6. soup: This goes along with the warm tea suggestion, but most soups are also a bit lighter on a stomach than other meals.  Typical sick-person fare is toast/crackers, which we usually don't eat anyhow, much less when our bodies are trying to fight off invaders.  I am of the opinion to give those invaders as few supplies as possible, so I would recommend soups that are broth-based, with vegetables, lean meats and no dairy or grains.  In fact, the only grain I allowed in any soup we had was wild rice in our chicken and wild rice soup.


7. hot showers/steam:  Sitting in a hot shower, breathing in the steam, breaks down the mucus that comes to line the esophagus and lungs when the flu takes over.  Loosening this mucus (which can be helped along by tapping on your chest lightly and rhythmically) will allow for it to be coughed up and out of the body, and will ultimately help with breathing.  If your shower does not allow for you to sit in it with the water hot enough, you can close yourself into a small bathroom and sit in a chair near the open shower, turning the entire bathroom in to a steam room.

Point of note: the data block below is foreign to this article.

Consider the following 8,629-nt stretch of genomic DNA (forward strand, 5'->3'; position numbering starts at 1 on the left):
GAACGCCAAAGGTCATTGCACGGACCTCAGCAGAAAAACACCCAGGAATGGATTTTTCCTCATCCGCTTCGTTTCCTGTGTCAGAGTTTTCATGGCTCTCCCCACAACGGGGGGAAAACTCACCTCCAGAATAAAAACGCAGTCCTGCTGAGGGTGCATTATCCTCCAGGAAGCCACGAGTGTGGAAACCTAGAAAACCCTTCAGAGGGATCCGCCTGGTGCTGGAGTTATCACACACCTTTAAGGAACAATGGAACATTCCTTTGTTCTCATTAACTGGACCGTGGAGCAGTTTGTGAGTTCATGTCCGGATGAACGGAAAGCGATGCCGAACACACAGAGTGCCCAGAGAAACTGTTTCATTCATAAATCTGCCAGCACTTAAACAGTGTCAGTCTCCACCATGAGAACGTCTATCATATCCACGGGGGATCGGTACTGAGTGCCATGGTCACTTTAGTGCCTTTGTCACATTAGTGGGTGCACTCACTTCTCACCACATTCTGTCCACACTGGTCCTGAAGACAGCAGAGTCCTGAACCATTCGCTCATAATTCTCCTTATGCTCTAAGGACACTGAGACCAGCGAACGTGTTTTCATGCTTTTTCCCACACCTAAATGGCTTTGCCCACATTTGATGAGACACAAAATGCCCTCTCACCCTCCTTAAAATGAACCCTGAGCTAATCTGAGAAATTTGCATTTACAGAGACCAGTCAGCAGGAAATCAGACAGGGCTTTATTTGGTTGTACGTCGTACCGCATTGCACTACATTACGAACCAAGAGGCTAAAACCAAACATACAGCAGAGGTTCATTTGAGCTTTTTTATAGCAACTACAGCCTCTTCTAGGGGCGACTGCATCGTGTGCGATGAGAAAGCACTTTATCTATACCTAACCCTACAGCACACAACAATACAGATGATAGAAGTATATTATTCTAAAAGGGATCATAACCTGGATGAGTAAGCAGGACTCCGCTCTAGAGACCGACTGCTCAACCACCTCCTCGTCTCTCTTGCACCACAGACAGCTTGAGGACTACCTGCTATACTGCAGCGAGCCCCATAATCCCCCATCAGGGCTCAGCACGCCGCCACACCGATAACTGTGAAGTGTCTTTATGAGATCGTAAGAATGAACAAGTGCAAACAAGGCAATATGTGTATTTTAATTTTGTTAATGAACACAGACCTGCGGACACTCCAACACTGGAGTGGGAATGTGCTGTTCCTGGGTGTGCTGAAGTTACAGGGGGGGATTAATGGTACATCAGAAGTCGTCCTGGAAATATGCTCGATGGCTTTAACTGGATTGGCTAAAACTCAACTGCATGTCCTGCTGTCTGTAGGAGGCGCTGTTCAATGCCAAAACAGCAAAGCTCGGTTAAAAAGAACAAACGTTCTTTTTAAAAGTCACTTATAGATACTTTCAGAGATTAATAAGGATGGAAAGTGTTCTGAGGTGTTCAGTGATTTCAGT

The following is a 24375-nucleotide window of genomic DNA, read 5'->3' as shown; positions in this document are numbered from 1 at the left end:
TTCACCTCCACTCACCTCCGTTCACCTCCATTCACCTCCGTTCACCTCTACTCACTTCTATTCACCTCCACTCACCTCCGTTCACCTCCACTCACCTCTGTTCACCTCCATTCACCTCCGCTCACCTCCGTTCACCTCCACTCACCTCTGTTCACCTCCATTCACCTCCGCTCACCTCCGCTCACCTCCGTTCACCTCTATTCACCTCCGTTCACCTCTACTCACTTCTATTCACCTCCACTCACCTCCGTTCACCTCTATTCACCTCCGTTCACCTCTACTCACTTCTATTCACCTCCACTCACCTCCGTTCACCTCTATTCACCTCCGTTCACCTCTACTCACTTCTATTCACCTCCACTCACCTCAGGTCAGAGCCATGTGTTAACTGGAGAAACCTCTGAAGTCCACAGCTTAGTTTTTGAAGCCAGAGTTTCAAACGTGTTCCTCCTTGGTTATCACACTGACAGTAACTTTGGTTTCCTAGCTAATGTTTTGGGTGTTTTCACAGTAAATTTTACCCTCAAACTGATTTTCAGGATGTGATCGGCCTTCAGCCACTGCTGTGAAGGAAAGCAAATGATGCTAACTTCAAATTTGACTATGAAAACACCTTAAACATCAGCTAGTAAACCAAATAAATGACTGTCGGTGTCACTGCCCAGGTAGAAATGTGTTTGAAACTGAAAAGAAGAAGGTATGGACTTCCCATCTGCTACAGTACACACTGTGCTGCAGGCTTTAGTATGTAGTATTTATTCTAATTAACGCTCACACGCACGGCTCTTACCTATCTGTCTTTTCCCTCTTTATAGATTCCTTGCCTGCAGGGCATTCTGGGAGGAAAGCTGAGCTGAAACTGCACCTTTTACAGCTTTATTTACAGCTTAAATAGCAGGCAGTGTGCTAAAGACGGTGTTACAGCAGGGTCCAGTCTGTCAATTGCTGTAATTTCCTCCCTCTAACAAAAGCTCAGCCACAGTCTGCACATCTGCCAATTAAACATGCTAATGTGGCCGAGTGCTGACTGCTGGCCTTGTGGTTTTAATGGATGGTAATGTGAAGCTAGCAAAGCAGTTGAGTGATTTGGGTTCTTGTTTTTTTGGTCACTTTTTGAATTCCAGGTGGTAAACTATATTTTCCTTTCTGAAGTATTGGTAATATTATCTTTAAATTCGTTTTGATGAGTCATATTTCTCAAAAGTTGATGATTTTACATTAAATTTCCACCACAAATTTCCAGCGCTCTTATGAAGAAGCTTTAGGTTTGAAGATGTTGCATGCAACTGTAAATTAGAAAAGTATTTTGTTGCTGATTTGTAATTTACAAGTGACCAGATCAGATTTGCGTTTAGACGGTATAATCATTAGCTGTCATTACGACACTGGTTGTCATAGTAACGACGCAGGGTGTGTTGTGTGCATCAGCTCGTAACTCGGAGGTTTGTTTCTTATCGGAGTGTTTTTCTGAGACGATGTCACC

8. acetaminophen/ibuprofen:  Fever is one of those things that comes with the flu, and while it is indicative that a body is fighting, too high of a temperature can be disastrous.  Therefore, fever should be controlled with either acetaminophen, ibuprofen, or a rotation of both.  In our family, ibuprofen works much better, but when SC runs a high fever, we have to alternate both, giving her one every three hours, in order to keep her temperature at a reasonable level.  She has had febrile seizures before (and in fact did have one with this illness), and while one every now and then with illness is unexceptional, having them frequently can be detrimental, as well as frightening to watch.  Therefore, we try our best to keep her temperature down so that they do not recur.